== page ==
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Author ORCID ID is 0000000321122587
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  1. Because of the considerable parameter space, efficient theoretical and simulation methods are required to predict the morphology and guide experiments in polymer nanocomposites (PNCs). Unfortunately, theoretical and simulation methods are restricted in their ability to accurately map to experiments based on necessary approximations and numerical limitations. In this study, we provide direct comparisons of two recently developed coarse-grained approaches for modeling polymer nanocomposites (PNCs): polymer nanocomposite field theory (PNC-FT) and dynamic mean-field theory (DMFT). These methods are uniquely suited to efficiently capture mesoscale phase behavior of PNCs in comparison to other theoretical and simulation frameworks. We demonstrate the ability ofmore » both methods to capture macrophase separation and describe the thermodynamics of PNCs. We systematically test how the nanoparticle morphology in PNCs is affected by a uniform probability distribution of grafting sites, common in field-based methods, versus random discrete grafting sites on the nanoparticle surface. We also analyze the accuracy of the mean-field approximation in capturing the phase behavior of PNCs. Moreover, the DMFT method introduces the ability to describe nonequilibrium phase behavior while the PNC-FT method is strictly an equilibrium method. With the DMFT method we are able to show the evolution of nonequilibrium states toward their equilibrium state and a qualitative assessment of the dynamics in these systems. These simulations are compared to experiments consisting of polystyrene grafted gold nanorods in a poly(methyl methacrylate) matrix to ensure the model gives results that qualitatively agree with the experiments. This study reveals that nanoparticles in a relatively high matrix molecular weight are trapped in a nonequilibrium state and demonstrates the utility of the DMFT framework in capturing nonequilibrium phase behavior of PNCs. In conclusion, both the PNC-FT and DMFT framework are promising methods to describe the thermodynamic and nonequilibrium phase behavior of PNCs.« less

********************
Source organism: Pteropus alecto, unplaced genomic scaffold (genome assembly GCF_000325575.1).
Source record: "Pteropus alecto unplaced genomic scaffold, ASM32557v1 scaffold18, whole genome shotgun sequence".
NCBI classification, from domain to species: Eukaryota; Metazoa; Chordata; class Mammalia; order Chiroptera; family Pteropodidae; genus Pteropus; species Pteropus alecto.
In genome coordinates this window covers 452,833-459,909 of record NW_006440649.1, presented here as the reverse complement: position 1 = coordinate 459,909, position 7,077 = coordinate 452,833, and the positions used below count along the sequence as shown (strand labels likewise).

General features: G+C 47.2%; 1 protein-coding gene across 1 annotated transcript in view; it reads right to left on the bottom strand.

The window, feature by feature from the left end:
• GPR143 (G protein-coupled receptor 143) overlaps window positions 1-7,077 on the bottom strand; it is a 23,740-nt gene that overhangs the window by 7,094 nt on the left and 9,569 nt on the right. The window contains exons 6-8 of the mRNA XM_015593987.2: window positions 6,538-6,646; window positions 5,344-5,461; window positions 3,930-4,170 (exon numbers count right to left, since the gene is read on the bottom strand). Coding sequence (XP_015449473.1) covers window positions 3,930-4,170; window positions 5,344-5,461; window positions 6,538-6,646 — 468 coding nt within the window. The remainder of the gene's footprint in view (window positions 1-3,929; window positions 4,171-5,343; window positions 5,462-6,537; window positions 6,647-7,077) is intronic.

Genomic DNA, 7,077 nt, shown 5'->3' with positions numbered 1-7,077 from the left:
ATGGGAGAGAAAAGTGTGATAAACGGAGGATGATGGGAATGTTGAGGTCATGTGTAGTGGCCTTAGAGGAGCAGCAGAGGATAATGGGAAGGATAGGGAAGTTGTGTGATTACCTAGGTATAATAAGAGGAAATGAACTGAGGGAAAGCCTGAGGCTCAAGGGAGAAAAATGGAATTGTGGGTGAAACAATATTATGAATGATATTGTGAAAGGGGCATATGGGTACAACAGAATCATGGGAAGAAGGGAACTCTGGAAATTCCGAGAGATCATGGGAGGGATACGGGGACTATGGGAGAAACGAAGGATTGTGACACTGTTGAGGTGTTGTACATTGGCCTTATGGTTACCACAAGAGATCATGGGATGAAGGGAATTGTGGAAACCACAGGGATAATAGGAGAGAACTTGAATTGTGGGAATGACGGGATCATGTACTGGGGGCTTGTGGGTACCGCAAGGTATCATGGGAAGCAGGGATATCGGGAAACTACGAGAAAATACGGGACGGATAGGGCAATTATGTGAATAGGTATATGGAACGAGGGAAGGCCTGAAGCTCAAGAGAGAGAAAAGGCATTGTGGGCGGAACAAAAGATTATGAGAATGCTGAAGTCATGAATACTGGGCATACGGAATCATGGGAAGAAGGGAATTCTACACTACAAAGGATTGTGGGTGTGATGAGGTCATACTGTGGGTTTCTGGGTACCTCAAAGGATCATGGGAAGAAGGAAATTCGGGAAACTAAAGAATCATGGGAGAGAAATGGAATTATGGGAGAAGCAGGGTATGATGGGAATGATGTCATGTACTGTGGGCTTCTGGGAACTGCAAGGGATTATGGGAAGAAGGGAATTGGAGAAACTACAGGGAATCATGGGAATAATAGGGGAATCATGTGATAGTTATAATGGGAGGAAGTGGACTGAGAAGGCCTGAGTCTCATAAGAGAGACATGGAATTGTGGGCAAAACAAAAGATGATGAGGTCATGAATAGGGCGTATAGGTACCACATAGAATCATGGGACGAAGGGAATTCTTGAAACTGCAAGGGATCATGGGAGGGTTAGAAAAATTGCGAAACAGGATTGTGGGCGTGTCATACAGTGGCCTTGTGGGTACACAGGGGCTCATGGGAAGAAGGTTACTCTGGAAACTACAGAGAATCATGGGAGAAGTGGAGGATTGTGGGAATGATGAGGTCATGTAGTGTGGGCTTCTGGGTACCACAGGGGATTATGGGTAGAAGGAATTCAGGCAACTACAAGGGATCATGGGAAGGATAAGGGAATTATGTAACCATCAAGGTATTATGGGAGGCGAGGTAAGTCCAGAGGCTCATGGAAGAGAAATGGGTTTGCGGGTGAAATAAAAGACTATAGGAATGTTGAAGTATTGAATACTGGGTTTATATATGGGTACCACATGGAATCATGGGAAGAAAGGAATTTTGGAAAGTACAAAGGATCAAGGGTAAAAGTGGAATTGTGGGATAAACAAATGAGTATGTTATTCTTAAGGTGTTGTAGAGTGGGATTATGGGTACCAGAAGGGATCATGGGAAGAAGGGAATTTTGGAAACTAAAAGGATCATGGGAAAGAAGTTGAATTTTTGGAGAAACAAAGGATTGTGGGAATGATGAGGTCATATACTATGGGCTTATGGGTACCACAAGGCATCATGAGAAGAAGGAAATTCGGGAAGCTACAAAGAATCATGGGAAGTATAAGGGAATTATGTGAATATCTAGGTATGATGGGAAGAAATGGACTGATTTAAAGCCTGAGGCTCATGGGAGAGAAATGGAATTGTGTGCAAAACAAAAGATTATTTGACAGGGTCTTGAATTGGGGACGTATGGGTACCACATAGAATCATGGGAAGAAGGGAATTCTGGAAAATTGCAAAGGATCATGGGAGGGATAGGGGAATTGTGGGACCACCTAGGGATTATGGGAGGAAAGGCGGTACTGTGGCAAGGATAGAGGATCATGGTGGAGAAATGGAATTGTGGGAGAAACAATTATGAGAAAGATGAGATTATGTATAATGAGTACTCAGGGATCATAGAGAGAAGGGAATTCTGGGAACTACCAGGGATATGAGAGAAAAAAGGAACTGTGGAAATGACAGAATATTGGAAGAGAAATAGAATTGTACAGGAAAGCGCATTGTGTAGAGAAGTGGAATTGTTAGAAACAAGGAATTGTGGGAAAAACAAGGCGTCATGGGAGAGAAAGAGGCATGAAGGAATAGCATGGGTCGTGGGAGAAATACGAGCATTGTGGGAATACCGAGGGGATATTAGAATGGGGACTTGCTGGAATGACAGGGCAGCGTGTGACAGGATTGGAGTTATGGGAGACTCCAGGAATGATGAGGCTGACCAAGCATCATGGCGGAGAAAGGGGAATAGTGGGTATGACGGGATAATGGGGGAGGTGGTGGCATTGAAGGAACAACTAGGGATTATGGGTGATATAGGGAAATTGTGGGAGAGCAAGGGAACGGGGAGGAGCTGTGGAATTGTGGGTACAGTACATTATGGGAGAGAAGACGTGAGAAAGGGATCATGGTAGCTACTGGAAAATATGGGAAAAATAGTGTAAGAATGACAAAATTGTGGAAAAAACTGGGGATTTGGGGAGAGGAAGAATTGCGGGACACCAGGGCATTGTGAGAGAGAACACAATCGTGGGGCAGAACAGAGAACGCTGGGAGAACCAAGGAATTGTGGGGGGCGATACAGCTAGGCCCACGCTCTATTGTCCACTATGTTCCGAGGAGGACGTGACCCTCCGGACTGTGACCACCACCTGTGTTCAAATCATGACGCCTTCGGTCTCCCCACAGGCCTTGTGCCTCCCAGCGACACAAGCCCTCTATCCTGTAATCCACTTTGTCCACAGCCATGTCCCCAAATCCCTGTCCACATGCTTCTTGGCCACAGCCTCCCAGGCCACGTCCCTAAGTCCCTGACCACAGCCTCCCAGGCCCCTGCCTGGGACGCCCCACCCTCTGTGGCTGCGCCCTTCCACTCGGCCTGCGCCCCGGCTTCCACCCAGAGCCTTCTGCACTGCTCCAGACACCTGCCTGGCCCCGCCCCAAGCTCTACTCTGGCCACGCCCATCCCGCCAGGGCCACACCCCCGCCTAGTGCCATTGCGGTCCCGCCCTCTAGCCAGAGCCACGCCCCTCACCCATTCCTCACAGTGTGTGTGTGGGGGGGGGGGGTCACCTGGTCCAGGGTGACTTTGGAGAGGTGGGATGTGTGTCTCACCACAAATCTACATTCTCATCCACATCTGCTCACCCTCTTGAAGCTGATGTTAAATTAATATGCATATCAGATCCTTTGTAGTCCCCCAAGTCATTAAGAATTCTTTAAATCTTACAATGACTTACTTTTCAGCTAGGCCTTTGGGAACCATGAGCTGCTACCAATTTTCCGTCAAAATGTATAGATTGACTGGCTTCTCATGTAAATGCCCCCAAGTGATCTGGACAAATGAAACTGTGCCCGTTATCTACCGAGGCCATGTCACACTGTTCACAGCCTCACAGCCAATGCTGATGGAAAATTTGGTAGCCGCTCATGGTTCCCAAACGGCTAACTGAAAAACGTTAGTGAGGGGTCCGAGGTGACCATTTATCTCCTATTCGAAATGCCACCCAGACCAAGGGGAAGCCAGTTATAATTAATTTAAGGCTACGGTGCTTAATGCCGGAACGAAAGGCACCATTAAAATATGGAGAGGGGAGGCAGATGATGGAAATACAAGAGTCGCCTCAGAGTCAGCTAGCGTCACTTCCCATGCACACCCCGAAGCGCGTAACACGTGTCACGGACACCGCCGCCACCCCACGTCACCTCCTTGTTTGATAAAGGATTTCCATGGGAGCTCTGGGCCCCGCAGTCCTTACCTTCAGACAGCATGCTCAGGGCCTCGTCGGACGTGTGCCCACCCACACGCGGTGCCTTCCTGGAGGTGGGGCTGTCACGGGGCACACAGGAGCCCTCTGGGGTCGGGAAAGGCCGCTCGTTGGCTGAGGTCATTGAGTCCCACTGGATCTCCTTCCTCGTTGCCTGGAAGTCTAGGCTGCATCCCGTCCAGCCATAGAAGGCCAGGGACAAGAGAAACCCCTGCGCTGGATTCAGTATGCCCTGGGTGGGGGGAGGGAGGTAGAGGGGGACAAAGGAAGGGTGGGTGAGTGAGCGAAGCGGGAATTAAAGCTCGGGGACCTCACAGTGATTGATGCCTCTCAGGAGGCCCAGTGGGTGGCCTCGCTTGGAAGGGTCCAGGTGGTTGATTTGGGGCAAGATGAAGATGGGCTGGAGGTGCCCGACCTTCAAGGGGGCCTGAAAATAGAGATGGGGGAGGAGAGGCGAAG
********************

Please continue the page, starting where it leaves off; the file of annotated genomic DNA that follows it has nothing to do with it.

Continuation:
2. Here, we develop and demonstrate a new, hybrid simulation approach for charged fluids, which combines the accuracy of the nonlocal, classical density functional theory (cDFT) with the efficiency of the Poisson–Nernst–Planck (PNP) equations. The approach is motivated by the fact that the more accurate description of the physics in the cDFT model is required only near the charged surfaces, while away from these regions the PNP equations provide an acceptable representation of the ionic system. We formulate the hybrid approach in two stages. The first stage defines a coupled hybrid model in which the PNP and cDFT equations act independentlymore » on two overlapping domains, subject to suitable interface coupling conditions. At the second stage we apply the principles of the alternating Schwarz method to the hybrid model by using the interface conditions to define the appropriate boundary conditions and volume constraints exchanged between the PNP and the cDFT subdomains. Numerical examples with two representative examples of ionic systems demonstrate the numerical properties of the method and its potential to reduce the computational cost of a full cDFT calculation, while retaining the accuracy of the latter near the charged surfaces.« less
  3. We performed atomistic simulations on a series of sulfonated polyphenylenes systematically varying the degree of sulfonation and water content to determine their effect on the nanoscale structure, particularly for the hydrophilic domains formed by the ionic groups and water molecules. We found that the local structure around the ionic groups depended on the sulfonation and hydration levels, with the sulfonate groups and hydronium ions less strongly coupled at higher water contents. In addition, we characterized the morphology of the ionic domains employing two complementary clustering algorithms. At low sulfonation and hydration levels, clusters were more elongated in shape and poorlymore » connected throughout the system. As the degree of sulfonation and water content were increased, the clusters became more spherical, and a fully percolated ionic domain was formed. As a result, these structural details have important implications for ion transport.« less

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